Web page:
The just released movie "iSteve" is a creative spoof satirizing the life and times of Steve Jobs, in a way that not only takes liberty with the historical facts but also ironically casts in the title role the actor that helped make "Mac" a household name. That's right, while Ashton Kuthcher's portrayal of Jobs is still a way's off, Justin Long of "I'm a Mac" fame has assumed the role of iSteve in this online mockumentary, available to any and all, on a computer near you!
While Funny or Die touts their movie as "the first Steve Jobs MOViE," it plays fast and loose with the truth, while painting iSteve as a lovable but maniacal figure. On the one hand, he's robotic (literally) and cold, while on the other, he's guided by a burning passion to break the mold. This Apple leader struggles to make sense out of a life of genius, drugs and power while almost single-handedly leading the charge of a computer revolution that would change the world.
Early on in the piece, Long as Jobs gives a seemingly off-the-cuff nod to Socrates's "unexamined life" as he anticipates a sojourn to India to seek out a Hindu guru and the mysteries of life. However, director and writer Ryan Perez purposely added Socrates' bon mots as a set-up. While the world has had glimpses of Steve Jobs' reflection on the meaning of life (e.g., his famous 2005 Stanford commencement speech), we never really got up close and personal with the man. And yet, we have to believe that introspection had to have weighed on this man measurably.
Socrates' bold statement that "the unexamined life is not worth living" is the unequivocal belief that in order to grow, one must take the time to examine and reflect upon one's raison d'être. With that premise, in this movie, Steve Jobs' soul-searching becomes a rollicking lampoon of a ride that lasts for 78-fun-filled minutes.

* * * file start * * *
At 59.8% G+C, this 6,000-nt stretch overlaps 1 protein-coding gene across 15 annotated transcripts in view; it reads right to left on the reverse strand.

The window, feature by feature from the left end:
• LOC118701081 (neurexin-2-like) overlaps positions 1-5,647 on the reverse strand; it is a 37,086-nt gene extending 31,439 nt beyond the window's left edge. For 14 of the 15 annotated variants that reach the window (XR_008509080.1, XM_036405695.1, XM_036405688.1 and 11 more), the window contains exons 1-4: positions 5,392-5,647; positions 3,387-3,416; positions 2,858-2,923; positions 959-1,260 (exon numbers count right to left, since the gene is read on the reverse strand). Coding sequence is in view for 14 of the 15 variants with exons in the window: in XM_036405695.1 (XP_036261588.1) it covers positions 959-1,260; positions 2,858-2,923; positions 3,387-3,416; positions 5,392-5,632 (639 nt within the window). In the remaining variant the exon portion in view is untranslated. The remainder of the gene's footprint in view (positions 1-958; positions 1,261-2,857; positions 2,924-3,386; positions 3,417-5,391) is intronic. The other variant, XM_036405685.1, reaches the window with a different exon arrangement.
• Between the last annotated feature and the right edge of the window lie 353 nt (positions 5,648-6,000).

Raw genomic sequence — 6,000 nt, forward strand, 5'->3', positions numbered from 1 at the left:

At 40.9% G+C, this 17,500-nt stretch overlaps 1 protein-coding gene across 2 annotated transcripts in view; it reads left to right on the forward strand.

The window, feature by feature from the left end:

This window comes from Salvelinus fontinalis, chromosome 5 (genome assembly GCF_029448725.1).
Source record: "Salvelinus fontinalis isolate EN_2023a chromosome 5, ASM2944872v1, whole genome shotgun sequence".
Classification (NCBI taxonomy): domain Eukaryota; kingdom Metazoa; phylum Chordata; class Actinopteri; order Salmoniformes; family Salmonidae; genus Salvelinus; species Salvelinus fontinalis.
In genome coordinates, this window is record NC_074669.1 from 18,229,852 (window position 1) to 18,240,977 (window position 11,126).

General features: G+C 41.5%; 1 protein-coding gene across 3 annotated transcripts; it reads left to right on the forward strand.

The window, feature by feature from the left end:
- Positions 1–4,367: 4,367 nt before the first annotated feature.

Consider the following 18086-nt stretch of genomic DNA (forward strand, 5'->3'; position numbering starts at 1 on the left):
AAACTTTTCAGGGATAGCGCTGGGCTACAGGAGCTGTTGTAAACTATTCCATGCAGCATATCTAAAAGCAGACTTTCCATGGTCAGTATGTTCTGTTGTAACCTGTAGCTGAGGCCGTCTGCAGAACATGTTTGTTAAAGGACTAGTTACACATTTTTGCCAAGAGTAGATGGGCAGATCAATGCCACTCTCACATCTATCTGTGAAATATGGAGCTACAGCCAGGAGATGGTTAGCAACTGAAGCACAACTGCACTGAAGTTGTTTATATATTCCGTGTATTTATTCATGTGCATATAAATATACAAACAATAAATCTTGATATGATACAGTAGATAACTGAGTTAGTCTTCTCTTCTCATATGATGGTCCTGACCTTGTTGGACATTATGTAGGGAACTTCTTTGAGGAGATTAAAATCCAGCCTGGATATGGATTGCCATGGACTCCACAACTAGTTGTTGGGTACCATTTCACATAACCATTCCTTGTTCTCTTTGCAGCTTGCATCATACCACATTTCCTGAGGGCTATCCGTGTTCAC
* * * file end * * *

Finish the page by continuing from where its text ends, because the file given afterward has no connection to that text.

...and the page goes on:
At times, one has to wonder if we're privy to some first-time-told backstories. From the origin of the infamous 'turtlenecks' to whether or not Steve Jobs coveted Bill Gates' wife, from Job's obsession of calligraphy to whether or not his Dad was the first to point out the importance of beauty found on the inside as well as the outside -- viewers are constantly scratching their collective heads as to the fact and fiction of it all. But that's the beauty of this storytelling ... where all of Jobs' sacred cows are permitted to tarnish right before our very eyes.
If introspection is the underlying theme of this movie, it's a stroke of genius that Justin Long while playing the role of Jobs gets to direct a commercial with an actor that plays the role of himself. For all those that remember the now classic commercial series that pitted "PC Man" played by John Hodgeman vs "Mac Man" played by Justin Long, this ad became a staple Apple ad for years.
John Hodgeman and Justin Long
In the iSteve movie, Anthony Gioe is cast as Justin Long and Joe Farrell plays the role of John Hodgeman.
Joe Farell and Anthony Gioe
So Mr. Long not only gets to parody the genius of Jobs, but he's also allowed to poke fun at his former self and his acting ability (or lack thereof).
The "Socratic" dialogue of speaking to a spiritual advisor was advised by the great philosopher. He urged this type of interaction to help gage and reveal those blinds spots we too often miss on our own. With out giving too much a way, iSteve comes full circle by the end of the movie, when he sends off this postcard to the fictional Kobun Otogawa, the spiritual leader that put the 19 yr-old on a path of self-discovery.
Today, many believe our lives are too busy for self-reflection and that we constantly fill the emptiness of our existence with the consumption of new products. According to Socrates, that was one of our fatal flaws. Perhaps had he lived the same era as Steve Jobs, he would have thought differently - as I think our lives are so much more enriched by all those "shiny new things" Mr. Jobs left for us, before his genius departed for the great iBeyond. -- and hats off to a comedy that shows us the whimsy side of one of our most revered icons! A life well examined, indeed!